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Achieving a transmission data underwater at 100 mts depth

Reloadron

Well-Known Member
Most Helpful Member
Ever wonder about communication with submarines? I know aircraft have been used, all you do is get above the sub area and deploy a long wire antenna, about six miles long. Pretty simple huh? Communication at a depth of 100 meters is not going to be easy, even wired. Figure roughly atmospheric pressure is about 14.6 PSI. That pressure increases about 1 atmosphere for every 10 meters so at about a depth of 100 meters that is about 146 PSI or 10 atmos of pressure on whatever is down there. Tethered maybe to a surface buoy may work.

Ron
 

dknguyen

Well-Known Member
Most Helpful Member
Ever wonder about communication with submarines? I know aircraft have been used, all you do is get above the sub area and deploy a long wire antenna, about six miles long. Pretty simple huh? Communication at a depth of 100 meters is not going to be easy, even wired. Figure roughly atmospheric pressure is about 14.6 PSI. That pressure increases about 1 atmosphere for every 10 meters so at about a depth of 100 meters that is about 146 PSI or 10 atmos of pressure on whatever is down there. Tethered maybe to a surface buoy may work.

Ron
It's called a VLF drogue or trailing antenna. Imagine how careful you would have to be circling the aircraft so that you don't get tangled or caught up in your own antenna. A 30kHz, quarter wave antenna is 2500 meters. Lower frequencies are even longer so if your depth is only 100m, well...you might as well just use a cable rather than trailing out a 2500m long wire antenna behind your ship (as well as from your submerged device).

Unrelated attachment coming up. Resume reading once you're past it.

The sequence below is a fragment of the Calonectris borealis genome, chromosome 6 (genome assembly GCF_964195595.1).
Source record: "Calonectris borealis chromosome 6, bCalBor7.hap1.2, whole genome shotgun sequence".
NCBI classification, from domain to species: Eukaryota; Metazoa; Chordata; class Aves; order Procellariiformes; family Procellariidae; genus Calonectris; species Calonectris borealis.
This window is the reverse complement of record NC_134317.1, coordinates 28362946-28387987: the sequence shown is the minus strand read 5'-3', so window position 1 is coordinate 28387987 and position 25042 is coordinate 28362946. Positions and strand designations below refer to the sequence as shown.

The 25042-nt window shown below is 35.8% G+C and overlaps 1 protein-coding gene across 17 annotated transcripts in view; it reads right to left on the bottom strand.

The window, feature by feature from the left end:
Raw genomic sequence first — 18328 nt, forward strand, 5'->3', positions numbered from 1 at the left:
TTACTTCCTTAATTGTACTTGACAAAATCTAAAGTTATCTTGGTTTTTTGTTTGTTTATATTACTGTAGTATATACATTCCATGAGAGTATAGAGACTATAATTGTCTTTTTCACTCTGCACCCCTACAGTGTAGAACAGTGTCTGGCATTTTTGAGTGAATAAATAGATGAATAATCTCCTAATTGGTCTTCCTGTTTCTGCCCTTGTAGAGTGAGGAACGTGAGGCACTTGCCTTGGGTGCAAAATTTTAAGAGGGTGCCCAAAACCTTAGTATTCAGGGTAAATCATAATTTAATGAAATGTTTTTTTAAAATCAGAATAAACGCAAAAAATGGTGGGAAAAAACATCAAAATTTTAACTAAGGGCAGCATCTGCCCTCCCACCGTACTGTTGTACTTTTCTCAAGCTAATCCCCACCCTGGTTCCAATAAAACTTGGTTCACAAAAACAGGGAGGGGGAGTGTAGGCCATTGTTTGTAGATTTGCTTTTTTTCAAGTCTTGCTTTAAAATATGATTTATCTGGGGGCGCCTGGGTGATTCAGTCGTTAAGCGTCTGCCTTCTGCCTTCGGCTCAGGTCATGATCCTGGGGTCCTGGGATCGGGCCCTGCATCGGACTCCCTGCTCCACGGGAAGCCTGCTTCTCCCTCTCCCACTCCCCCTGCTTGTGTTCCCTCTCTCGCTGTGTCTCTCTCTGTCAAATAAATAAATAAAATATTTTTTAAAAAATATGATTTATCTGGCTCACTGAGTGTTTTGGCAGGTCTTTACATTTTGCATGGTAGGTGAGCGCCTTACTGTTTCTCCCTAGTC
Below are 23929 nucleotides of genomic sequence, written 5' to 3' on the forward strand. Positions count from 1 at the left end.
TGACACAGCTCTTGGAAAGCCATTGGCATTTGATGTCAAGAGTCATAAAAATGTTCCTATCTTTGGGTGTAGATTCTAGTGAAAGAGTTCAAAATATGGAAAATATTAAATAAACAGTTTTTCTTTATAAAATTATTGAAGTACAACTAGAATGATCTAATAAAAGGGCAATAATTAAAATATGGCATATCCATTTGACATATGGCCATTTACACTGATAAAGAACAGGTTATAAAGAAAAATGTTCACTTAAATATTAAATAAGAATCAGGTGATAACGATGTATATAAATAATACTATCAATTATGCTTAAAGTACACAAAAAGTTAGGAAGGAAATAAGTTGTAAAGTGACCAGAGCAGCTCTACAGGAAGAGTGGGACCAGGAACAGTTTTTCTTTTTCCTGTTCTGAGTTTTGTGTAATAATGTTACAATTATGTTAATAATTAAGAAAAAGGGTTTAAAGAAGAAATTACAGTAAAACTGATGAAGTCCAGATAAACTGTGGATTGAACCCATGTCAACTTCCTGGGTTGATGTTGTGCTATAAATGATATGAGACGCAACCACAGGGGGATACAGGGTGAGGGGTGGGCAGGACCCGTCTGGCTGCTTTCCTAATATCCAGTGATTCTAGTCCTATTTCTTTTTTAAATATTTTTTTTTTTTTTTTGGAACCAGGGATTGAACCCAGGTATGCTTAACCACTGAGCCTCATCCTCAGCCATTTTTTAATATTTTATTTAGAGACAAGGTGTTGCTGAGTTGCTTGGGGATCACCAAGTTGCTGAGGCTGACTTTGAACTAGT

I'd go with a floating radio buoy at the surface connected to the submerged device with a data cable, personally.

 
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JPolo

New Member
Hi everyone! Thanks a lot for your responses. The main objectif with this project is to locate an object underwater, so the use of a cable is not an option. I did a deeper research on acoustics and I found an interesting technique for underwater localisation: Ultra-short baseline or USBL (https://en.wikipedia.org/wiki/Ultra-short_baseline). The problem is this technique requires the use of several hydrophones and transducers, wich are a little bit expensive (~$300-$400/each). By any chance, do you know any provider that would offer low-cost underwater acoustic stuff? (I've been checking on Benthowave.com but they don't show the prices and I've already send them an email; I'm waiting for their response).
 

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